The Ruts were, without doubt, one of the most important original punk acts – and I mean original in both senses here, in that they were there at the start, forming in 1977, and in that they didn’t sound like any of their peers, or their successors for that matter. Not only did they produce a succession of era-defining singles – ‘In a Rut’ stands as an all-time punk classic, ‘Babylon’s Burning’ was a genuine hit, breaking the UK top 10 in 1979, and ‘Staring at the Rude Boys’ combines social commentary with musical competence beyond anything most other punks acts could imagine. With their debut album, ‘The Crack’ they brought dub reggae to punk and slashed all over The Clash while they were at it. The phase two incarnation, Ruts DC, pushed into darker new wave territory for the 1981 album ‘Animal Now’ before going all-out on the dub for their final release, 1982’s ‘Rhythm Collision’. Small wonder they’re upheld as punk pioneers and regarded as massively influential.
The substantial turnout tonight evidences just how solid their fan-base is, and it’s an eclectic bunch who’ve packed out Fibbers and give support act Copasetics a warm reception (and deservedly so: not lonely are they tight, but the ultra-boomy bass sound is brilliant).
With their first album in 30 years – ‘Rhythm Collision Vol 2’– now ready to go, Ruts DC are back on the road and from the off it’s apparent they’re happy to be treading the boards again, and fire of a succession of dub-reggae tunes with real gusto. Although I’m less familiar with this material, the performance and the sound are both faultless. The tonal separation is of a rare quality: it’s possible to hear everything with crystal clarity, despite the bass tones being of such an enormity as to rattle the ribcage.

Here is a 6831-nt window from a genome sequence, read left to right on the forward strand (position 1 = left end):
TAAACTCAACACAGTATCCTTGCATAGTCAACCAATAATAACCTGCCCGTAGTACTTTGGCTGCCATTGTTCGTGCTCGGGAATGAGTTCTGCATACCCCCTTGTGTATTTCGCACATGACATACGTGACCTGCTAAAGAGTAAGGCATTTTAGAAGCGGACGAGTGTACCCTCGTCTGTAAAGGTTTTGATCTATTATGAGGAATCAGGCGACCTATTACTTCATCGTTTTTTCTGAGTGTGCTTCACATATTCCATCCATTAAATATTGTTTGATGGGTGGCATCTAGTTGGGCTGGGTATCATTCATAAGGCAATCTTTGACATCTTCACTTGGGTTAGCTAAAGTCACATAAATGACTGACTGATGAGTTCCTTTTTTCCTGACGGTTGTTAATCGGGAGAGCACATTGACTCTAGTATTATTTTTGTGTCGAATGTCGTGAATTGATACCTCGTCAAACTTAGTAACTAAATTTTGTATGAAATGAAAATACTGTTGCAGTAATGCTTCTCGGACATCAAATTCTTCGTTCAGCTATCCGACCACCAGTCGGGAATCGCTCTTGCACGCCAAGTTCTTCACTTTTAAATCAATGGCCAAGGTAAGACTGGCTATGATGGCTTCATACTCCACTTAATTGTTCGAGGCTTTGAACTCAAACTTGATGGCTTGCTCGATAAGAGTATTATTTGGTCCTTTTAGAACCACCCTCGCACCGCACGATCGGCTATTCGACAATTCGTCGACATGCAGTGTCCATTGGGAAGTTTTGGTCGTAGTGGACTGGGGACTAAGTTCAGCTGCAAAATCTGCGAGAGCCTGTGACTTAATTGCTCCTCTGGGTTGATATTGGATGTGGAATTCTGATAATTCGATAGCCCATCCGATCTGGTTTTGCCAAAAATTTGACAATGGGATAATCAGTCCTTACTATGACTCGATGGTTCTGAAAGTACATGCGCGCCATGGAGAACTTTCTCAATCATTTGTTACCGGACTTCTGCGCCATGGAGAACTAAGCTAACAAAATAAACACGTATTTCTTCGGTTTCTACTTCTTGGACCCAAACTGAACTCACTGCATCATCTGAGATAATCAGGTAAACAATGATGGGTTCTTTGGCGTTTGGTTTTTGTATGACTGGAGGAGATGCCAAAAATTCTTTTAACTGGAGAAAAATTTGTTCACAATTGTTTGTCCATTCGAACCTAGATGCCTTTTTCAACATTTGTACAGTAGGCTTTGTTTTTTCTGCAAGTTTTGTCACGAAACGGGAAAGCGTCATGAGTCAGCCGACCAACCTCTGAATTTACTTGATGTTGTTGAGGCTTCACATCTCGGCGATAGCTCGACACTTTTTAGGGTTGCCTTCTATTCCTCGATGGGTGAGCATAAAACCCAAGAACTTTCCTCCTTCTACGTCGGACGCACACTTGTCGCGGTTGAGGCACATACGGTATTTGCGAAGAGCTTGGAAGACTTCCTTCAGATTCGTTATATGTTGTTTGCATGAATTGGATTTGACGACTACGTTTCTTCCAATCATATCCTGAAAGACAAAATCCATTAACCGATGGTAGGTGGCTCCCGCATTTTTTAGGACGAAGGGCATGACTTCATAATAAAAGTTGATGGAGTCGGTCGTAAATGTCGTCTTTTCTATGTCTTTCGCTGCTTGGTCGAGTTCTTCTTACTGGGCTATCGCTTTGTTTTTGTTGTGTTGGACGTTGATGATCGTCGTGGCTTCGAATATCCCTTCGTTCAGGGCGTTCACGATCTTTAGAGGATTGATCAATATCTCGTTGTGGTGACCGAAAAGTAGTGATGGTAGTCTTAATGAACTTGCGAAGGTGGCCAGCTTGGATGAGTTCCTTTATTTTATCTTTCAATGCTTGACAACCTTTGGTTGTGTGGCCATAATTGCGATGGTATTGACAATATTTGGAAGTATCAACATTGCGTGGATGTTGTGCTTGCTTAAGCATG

They effortlessly switched up into punk mode, with a couple of cuts from ‘Animal Now’ including a particularly vibrant ‘Mirror Smashed’. They were by no means done plundering their rich back catalogue, either, or with unveiling new material. ‘It Was Cold’ was textured and sinewy, ‘Fools’ packed some meat and ‘Jah War’ served as a reminder, if any were needed, that they’d always had a strong reggae element to their sound. More importantly, it all sounded as fresh and relevant as ever, while new song ‘Smiley Culture’ proved they’ve not fallen out of touch with current affairs and are as political as ever.
They’ve not lost their edge musically, either: Ruffy and Segs may be knocking on now, but they make for a truly awesome rhythm unit, and they’re both powerful and nimble. ‘Staring at the Rude Boys’ was dispatched in the first half of a brilliantly balanced set that culminated in a blistering rendition of ‘Babylon’s Burning’.
They’re back in no time for an encore that starts with a drum fill (to make up for fluffing it during the last song) and powers through ‘Dope for Guns’ before climaxing in a raucous and utterly exhilarating rendition of ‘In a Rut’. It’s clear that these guys are anything but, and Ruts DC in 2012 are no cash-in nostalgia trip, but a going concern who are as vital as they come.